The liberal narrative on Donald Trump assumes his election was evidence that America is returning to its racist roots. In the angst-ridden aftermath, the media found vindication by reporting all kinds of “hate crime” incidents, lurching so eagerly that they fell for a few that turned out to be hoaxes. Any media outlet that leaps on a small incident of vandalism as a grand statement on Where America Stands ought to have the courage to acknowledge publicly when the story is fraudulent. To do otherwise is to stoke racial fires with dishonesty.

And that’s precisely what they’re doing.

On September 29, a shocking story came out of Colorado Springs. Five black cadets at the Air Force Academy Preparatory School found racist messages written outside their rooms, like “Go home, (N-word).” The head of the Air Force Academy, Lt. Gen. Jay Silveria had the entire student body stand while he demanded that the racist perpetrator(s) should leave. It was humiliating. Put yourself in the shoes of the cadets forced to endure this tongue-lashing.

This turned into a national story. CNN’s Newsroom with Brooke Baldwin offered 11 minutes, with a news report and an interview with Silveria, and Erin Burnett Tonight added another seven with another Silveria interview. CBS Evening News offered two minutes and 45 seconds on it, and NBC Nightly News did two minutes. The PBS NewsHour offered a minute.

It confirmed a liberal narrative: the U.S military has a racism problem. But on November 8, the Academy reported that one of the black cadet “victims” had written the messages. It was a hoax. A vicious, ugly hoax. Some of the news outlets reported this. CNN’s Brooke Baldwin offered three minutes, but not the Erin Burnett program. PBS gave it 22 seconds. But CBS and NBC couldn’t find the time. They were comfortable just leaving the Fake News of racism uncorrected.

At Kansas State University, Dauntarius Williams reported his car vandalized with “Go home, [N-word] boy” and other messages. The Kansas City Star reported the story on November 1, complete with a “students are fed up” headline and quoting an outraged black student who complained the college doesn’t have a “multicultural center on its campus.”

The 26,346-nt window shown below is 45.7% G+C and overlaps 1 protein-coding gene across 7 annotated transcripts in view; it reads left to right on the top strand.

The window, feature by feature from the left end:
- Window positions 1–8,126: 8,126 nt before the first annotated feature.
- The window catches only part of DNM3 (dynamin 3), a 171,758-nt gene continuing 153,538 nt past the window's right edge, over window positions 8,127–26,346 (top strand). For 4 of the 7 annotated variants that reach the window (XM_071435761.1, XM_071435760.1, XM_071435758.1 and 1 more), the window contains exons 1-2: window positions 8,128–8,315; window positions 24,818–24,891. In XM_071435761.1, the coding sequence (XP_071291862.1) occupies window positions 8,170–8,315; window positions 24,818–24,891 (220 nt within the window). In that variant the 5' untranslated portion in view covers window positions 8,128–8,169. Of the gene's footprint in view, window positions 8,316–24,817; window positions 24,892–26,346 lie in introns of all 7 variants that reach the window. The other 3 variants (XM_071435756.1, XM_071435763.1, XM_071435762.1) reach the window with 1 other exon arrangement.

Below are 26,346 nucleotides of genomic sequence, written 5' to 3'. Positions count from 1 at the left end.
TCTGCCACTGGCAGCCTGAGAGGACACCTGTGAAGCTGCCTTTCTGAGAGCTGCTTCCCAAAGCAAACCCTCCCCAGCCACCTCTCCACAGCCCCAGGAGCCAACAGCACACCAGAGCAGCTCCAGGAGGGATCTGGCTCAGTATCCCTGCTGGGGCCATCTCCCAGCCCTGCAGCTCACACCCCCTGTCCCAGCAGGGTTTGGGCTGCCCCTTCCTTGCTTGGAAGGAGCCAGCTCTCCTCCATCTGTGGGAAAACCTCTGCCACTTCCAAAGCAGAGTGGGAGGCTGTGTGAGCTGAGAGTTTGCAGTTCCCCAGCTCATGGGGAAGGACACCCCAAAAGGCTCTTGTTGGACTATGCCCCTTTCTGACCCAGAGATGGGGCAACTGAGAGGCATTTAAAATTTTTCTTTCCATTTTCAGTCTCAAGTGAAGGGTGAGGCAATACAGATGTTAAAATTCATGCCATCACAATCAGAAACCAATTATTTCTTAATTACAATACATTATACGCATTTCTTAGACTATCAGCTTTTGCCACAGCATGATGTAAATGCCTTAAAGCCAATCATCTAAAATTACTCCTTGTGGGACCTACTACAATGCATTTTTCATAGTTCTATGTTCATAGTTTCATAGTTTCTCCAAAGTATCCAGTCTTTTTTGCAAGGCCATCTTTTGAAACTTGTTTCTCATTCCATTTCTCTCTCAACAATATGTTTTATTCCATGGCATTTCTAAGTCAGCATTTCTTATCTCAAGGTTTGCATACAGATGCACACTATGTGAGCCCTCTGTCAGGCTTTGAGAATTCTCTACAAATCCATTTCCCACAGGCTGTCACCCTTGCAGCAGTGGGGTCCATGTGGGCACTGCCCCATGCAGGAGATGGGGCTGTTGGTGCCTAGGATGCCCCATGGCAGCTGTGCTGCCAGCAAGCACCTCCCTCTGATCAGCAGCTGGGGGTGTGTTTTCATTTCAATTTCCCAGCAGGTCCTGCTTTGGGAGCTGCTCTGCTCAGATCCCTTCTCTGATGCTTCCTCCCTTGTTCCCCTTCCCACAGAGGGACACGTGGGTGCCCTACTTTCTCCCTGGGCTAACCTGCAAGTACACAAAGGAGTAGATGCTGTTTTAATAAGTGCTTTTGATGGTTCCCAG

It was another lie. On November 6, Riley County police reported Williams confessed to the graffiti, and was not charged with filing a false report since he “expressed sincere regret that his actions had resulted in the negative media attention that resulted.” Williams said “It was just a Halloween prank that got out of hand.” Williams had called the Star after the incident and said he was a Kansas State student. He lied about that, too.

On November 10, 19-year-old Yasmin Seweid pleaded guilty to lying to police last December when she claimed that she had been harassed by drunk white men on the New York City subway who yelled anti-Islam slurs and chants of “Donald Trump!”, The New York Daily News and BuzzFeed all fell for it.

On Fox’s The Five, Greg Gutfeld blasted BuzzFeed for their response to the hoax. The headline was “Woman Arrested For Allegedly Making Up Story of NY Subway Attack by Trump Supporters.” Now compare that to the original BuzzFeed headline of the incident: "Drunk Men Yelling Donald Trump Attempt to Remove Woman's Hijab on NYC Subway." There was no “allegedly.” According to BuzzFeed’s headline, the hoax itself was “alleged” and might be real. Even today, while their stories admit the reality, the awful headlines keep lying.